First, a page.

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Tibetan Translators Plan New Guild

October 28, 2008

Radio Free Asia (RFA)
October 26, 2008

WASHINGTON -- Western translators say they want to create a guild to
share resources for the study and translation of Tibetan Buddhist
texts, which have grown far more popular internationally in recent years.

More than 100 Tibetan translators gathered at a conference in
Boulder, Colorado, last month--both veteran translators and younger,
more recent students of the Tibetan language. They agreed at the
conclusion to try to form a Tibetan translators' guild.

"We met for three days and we talked together, and we found ourselves
to be a community. And we decided to follow through on that by
creating a guild of translators," said Jules Levinson, a founding
member of the Boulder-based Light of Berotsana Translation Group,
which organized the conference.

Craftsmen through the ages have formed associations, or guilds, to
set standards for their work and advance shared interests. And
similar groups, including a Guild of European Translators, exist today.

A Tibetan translators' guild could help its members attain a "viable
livelihood," said Levinson, who began his study of Tibetan 30 years
ago at the University of Virginia in Charlottesville.

A guild could potentially also provide health insurance for
translators of Tibetan, many of whom are uninsured, he said.

'More and more translators'

Levinson cited a "widely shared enthusiasm for doing this."

"We'll have to see how we actually implement the idea," he added.

Conference discussions clearly pointed to the need for "some kind of
organization that "will look out for the profession and also look out
for the well-being of the translators," said Terence Barrett, a
professional engineer and recent student of Tibetan.

"There's more and more [translators] out there," Barrett said.
"Things are really expanding rapidly."

Western translators of Tibetan work in a religious and cultural
environment "halfway between regular Western culture and Tibetan
culture," he said.

Many are devoted students of the lamas, or Buddhist teachers, for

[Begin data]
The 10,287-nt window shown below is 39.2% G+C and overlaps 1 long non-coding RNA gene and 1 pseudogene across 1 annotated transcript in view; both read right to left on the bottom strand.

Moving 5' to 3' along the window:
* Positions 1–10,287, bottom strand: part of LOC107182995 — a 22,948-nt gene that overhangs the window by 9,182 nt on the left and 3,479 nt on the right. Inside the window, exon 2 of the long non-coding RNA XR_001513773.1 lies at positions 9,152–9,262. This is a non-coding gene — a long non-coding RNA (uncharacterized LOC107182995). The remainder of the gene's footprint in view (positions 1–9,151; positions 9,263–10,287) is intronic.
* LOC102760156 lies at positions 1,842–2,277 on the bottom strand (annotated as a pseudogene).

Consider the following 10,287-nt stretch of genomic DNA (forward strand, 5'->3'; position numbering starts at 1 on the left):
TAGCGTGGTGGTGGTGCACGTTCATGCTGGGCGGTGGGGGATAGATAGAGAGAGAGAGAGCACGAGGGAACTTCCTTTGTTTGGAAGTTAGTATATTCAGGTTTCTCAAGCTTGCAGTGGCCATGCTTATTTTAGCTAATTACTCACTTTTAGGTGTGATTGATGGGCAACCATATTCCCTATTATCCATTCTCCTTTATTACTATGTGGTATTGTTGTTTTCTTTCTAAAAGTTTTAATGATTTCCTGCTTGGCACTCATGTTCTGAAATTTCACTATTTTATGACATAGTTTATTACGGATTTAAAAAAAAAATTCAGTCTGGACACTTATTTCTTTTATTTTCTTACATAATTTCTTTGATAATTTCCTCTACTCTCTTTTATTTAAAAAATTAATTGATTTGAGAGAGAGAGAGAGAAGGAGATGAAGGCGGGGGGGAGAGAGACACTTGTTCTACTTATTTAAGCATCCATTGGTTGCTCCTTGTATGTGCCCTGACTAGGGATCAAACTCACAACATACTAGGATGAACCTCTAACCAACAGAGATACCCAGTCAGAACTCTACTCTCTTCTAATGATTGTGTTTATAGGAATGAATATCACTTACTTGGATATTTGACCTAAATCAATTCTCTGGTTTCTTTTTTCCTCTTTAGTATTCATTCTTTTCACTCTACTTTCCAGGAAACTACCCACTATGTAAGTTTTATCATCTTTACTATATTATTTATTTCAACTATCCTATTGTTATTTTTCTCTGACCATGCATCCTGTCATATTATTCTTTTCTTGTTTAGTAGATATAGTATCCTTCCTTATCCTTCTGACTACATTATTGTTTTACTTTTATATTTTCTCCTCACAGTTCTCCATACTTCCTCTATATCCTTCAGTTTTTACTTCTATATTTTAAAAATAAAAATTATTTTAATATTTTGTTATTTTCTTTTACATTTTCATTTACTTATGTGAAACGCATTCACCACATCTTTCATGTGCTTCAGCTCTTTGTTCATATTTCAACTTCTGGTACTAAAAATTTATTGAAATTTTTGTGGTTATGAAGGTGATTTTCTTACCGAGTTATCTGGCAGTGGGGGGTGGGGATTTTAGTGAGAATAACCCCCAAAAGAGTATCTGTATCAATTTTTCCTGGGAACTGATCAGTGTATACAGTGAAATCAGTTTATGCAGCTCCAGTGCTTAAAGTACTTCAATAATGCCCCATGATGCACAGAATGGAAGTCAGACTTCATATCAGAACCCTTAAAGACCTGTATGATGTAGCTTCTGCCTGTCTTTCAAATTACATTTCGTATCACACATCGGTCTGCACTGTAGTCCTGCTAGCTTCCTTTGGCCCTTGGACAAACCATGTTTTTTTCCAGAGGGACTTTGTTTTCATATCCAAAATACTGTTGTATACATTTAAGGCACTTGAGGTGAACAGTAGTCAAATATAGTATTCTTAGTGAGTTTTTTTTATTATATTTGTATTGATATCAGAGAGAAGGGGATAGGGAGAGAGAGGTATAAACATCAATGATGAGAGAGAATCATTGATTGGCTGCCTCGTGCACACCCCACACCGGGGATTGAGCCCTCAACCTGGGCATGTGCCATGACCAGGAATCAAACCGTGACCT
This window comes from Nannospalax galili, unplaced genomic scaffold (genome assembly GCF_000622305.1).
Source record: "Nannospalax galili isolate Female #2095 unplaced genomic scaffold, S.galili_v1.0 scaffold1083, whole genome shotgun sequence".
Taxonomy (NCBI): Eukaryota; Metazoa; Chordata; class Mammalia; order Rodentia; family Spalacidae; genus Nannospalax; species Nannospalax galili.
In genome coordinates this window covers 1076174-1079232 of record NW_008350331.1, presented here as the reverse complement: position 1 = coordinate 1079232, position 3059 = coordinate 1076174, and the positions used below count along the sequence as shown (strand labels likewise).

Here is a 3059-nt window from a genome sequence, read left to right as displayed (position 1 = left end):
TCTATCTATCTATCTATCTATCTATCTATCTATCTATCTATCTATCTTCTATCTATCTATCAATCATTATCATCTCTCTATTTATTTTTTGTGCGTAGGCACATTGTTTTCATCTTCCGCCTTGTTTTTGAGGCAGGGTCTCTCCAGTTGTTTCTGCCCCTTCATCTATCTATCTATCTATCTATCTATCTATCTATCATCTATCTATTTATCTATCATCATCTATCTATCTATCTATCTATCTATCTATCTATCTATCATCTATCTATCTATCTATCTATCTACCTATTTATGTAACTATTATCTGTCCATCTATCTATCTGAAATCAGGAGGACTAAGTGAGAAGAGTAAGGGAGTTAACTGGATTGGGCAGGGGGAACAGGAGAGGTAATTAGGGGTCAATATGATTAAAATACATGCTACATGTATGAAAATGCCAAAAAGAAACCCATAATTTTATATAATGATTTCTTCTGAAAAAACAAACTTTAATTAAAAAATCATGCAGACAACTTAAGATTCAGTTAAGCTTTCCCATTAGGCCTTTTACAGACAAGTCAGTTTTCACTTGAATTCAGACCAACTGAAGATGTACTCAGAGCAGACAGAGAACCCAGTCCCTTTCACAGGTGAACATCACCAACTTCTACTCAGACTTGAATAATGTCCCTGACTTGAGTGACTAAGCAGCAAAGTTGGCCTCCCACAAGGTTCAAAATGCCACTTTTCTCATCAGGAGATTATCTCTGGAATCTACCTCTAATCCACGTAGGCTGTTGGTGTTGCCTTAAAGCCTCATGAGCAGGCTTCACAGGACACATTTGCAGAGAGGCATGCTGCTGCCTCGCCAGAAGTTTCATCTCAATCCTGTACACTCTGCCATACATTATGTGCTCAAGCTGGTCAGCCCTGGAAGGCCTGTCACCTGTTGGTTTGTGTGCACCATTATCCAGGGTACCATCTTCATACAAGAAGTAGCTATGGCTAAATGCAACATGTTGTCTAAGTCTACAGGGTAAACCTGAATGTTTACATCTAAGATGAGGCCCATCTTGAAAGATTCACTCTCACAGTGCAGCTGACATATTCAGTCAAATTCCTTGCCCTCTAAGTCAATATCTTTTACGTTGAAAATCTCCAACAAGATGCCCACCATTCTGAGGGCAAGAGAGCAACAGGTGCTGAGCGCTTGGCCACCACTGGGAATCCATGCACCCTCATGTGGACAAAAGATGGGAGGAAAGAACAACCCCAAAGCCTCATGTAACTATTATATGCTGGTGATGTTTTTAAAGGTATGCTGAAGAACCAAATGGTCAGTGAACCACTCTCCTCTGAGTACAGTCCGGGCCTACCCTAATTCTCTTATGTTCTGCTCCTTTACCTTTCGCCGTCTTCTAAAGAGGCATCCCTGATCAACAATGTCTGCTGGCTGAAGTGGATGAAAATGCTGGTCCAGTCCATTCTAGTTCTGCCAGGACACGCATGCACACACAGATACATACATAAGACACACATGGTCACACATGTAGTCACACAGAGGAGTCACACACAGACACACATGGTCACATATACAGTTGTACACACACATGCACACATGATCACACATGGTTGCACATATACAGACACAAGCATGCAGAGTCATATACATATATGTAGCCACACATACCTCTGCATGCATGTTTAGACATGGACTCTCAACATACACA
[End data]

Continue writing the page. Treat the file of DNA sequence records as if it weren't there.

whom they translate and interpret.

"So different [Buddhist] groups have different ideas about how the
translators are supported," Barrett said. "Some believe they
shouldn't support the translators at all, that it should be all-volunteer."

Other groups have a more "professional outlook" and believe that
translators should be paid and share in the royalties of the books
they work on.

Solid demand

Discussion of a guild comes amid growing demand internationally for
Tibetan texts in translation, with titles proliferating in English
and other Western languages.

"We see a solid demand for translations [from Tibetan], especially
when the translator can also write an explanatory introduction," said
Jeffrey Cox, president of Snow Lion Publications, based in Ithaca, New York.

"We can sell from 5,000 to 10,000 each of many of these books," said
Cox, who helped to found Snow Lion Publications in 1980 as a press
"devoted to the preservation of Tibetan Buddhism and culture."

Cox said that of the many kinds of Tibetan Buddhist texts, including
spiritual biographies and poetry, now being translated into English,
the more challenging philosophical texts remain the most popular.

Web resources

A guild could "develop Web resources like a database for
translations," said Holly Gayley, a professor of Buddhist Studies at
the University of Colorado in Boulder. "And maybe some work on a
dictionary that would include more in-depth research into particular
important terms."

"When a group needs a translator, they [could] go to a database and
have some assurance not only of the quality of the translator, but
what kinds of things people generally translate," Gayley said.

The translation of Tibetan religious texts into Western languages
presents challenges that were the subject of "fruitful discussion" at
the conference, said Gayley, who has studied Tibetan for the last eight years.

Finding the right balance between "precision" of meaning and
"elegance," or readability, is one of the most common challenges, Gayley said.

"Maybe a philosophical text should be dense and difficult to read,
just like it is in the Tibetan, whereas a poetic text should have
lively language."

Western readers of Tibetan religious literature should experience a
kind of "culture shock," Gayley said.

"What you want to do is to bring readers into a kind of Tibetan
Buddhist world, and so you have to challenge them a bit," she said.
"They have to encounter some sense of the strangeness of another way
of thinking and another culture."

Reported in Washington by Richard Finney. Edited and produced for the
Web by Sarah Jackson-Han.
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